•   family violence results in any physical injury to a child age five or under or a child of any age with special needs or a disability that raises the child's level of vulnerability;

  •   family violence results in a substantial physical injury to a child of any age; or

  •   a caregiver threatens to kill or substantially harm a child, and factors indicate a reasonable likelihood that the caregiver may follow through with the threat or the child exhibits genuine fear of harm.

The priority is determined based on the immediacy and severity of the situation. See 4437.4 Assigning Roles for Family Violence Related Intakes.

Texas Administrative Code §700.475 and §700.455

4437.3 Assessing for EMAB As a Result of Exposure to Family Violence

SWI Policy and Procedures August 2017

When assessing for EMAB as a result of exposure to family violence, the intake specialist explores the child's behaviors to look for a link between the violence and the child's behaviors. See 4220 Determining Emotional Abuse in CPS Reports.

Once the intake specialist identifies behaviors or symptoms, he or she must determine if these symptoms present an observable and material impairment in the child's growth, development, or psychological functioning. This determination requires the intake specialist to apply professional judgment. The priority is determined based on the immediacy and severity of the situation. See 4237.4 Assigning Roles for Family Violence Related Intakes.

Texas Family Code §261.001(1)(A),(B)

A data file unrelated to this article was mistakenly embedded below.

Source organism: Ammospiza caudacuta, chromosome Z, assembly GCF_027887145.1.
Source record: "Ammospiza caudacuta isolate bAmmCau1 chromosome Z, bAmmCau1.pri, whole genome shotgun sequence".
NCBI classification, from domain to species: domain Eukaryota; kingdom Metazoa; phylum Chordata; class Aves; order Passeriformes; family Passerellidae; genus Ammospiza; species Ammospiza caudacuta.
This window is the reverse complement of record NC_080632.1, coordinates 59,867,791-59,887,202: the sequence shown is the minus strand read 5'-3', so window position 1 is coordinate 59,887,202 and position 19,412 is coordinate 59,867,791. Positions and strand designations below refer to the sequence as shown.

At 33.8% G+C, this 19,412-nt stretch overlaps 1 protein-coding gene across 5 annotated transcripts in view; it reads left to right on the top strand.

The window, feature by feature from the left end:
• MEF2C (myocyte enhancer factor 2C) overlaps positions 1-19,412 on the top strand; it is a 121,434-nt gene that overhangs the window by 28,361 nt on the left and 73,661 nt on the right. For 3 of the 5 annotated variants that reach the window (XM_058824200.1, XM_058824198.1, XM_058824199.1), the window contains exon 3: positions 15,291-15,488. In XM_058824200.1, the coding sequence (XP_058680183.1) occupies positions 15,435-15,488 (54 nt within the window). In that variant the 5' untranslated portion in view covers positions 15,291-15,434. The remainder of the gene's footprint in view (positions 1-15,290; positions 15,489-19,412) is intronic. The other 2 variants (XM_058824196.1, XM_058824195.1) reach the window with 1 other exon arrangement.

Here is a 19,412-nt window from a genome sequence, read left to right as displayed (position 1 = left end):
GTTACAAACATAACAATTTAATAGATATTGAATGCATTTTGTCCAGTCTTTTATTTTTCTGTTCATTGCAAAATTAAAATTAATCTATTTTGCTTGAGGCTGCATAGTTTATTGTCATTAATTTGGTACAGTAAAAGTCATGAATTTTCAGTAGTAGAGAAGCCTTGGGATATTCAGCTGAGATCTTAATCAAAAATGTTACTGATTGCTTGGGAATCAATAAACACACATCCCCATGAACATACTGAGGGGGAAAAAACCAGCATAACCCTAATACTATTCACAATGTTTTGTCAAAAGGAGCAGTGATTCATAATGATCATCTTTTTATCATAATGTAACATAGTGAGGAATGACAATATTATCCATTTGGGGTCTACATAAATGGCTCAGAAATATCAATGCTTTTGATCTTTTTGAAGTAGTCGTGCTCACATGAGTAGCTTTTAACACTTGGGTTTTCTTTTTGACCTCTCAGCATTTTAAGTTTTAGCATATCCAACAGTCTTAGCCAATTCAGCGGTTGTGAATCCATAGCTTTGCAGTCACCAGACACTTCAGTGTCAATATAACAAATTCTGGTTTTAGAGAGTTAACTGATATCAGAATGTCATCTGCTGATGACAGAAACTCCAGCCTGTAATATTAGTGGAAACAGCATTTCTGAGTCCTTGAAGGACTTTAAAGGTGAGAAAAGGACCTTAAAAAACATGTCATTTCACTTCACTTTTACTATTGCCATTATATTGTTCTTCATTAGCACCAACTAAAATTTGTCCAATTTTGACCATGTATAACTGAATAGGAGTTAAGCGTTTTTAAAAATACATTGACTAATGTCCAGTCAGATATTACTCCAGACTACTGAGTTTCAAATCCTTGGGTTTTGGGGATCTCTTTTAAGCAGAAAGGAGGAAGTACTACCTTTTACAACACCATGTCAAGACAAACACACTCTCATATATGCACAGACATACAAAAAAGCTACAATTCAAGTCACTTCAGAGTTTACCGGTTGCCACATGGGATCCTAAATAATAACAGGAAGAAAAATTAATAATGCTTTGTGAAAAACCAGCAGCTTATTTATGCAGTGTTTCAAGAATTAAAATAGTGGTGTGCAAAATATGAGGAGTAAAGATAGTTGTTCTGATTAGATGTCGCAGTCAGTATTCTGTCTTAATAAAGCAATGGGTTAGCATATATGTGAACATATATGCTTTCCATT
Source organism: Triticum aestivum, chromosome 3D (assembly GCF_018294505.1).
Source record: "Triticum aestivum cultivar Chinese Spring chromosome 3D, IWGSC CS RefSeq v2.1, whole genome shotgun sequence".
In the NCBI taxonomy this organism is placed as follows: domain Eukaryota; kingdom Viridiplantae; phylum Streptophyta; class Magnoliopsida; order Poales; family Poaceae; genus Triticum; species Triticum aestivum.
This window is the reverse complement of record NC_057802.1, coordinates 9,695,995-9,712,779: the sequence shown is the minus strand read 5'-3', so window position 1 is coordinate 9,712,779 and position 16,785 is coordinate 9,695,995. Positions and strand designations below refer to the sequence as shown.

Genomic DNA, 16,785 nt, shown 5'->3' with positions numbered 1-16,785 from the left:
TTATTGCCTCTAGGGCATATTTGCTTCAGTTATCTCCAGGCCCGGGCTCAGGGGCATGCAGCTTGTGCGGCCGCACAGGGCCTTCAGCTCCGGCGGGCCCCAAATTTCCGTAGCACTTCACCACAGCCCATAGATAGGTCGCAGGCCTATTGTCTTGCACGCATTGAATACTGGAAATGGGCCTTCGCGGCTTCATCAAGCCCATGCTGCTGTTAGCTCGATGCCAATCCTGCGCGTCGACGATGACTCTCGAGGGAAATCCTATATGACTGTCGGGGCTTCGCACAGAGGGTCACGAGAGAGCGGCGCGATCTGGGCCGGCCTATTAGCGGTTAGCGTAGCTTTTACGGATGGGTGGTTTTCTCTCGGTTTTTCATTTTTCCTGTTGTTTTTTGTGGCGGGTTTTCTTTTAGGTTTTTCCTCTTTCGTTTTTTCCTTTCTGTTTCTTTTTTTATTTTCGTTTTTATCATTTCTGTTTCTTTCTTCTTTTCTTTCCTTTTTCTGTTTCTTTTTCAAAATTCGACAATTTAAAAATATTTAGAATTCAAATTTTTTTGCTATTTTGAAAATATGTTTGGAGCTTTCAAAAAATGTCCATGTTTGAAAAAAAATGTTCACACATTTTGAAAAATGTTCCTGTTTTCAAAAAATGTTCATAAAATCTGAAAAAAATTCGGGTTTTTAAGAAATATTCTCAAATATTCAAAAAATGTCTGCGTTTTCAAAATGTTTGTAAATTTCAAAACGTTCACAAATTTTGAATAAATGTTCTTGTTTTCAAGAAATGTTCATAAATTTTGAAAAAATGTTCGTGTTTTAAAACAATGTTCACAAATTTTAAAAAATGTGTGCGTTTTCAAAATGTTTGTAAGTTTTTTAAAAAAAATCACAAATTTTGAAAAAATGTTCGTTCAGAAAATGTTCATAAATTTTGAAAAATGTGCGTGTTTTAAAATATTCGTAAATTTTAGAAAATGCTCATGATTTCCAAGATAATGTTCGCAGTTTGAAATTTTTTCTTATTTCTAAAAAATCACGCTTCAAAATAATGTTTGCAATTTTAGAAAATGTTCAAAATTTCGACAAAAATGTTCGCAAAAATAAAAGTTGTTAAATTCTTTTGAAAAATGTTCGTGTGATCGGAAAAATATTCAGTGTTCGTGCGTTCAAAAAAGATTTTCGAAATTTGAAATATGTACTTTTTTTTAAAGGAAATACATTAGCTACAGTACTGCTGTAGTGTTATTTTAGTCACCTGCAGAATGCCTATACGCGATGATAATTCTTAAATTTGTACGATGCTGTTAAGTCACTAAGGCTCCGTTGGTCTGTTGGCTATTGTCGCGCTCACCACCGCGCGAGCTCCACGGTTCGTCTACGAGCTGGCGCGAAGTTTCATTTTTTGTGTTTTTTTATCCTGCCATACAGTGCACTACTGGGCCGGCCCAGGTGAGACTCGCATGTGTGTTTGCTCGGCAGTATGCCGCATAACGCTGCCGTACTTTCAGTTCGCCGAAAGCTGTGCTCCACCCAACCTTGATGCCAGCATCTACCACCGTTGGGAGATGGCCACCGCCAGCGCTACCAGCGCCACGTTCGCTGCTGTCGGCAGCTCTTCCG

Texas Administrative Code §700.475 and §700.453

4437.4 Assigning Roles for Family Violence-Related Intakes

SWI Policy and Procedures August 2017

The Texas Administrative Code includes specific criteria for identifying alleged perpetrators of family violence. The majority of the information needed to support those definitions is often not known at the intake stage. For this reason, once abuse or neglect has been determined:

  •   the role of the alleged perpetrator is assigned based on which adult caused harm to another adult in a way that presented a safety threat to a child; and

  •   the role of the adult victim of family violence is assigned as Unknown, which allows CPS to change the role if necessary, after the caseworker has assessed the situation in its entirety and can determine if the specific criteria outlined in TAC §700.475 are applicable.

The frequency of occurrence is not a factor to consider when assigning roles. Additionally, the adult victim's actions in defending himself or herself or the children should not be considered as "engaging" or "participating" in family violence.

Both adults may be assigned a role of alleged perpetrator if:

  •   both of them have caused harm during separate incidents; or

  •   one adult demonstrated aggression but the other adult intensified the violence beyond what was necessary for self-protection. (For example: Mother pushes aunt and then walks away. Aunt responds by grabbing a hammer and hitting mother in the head.)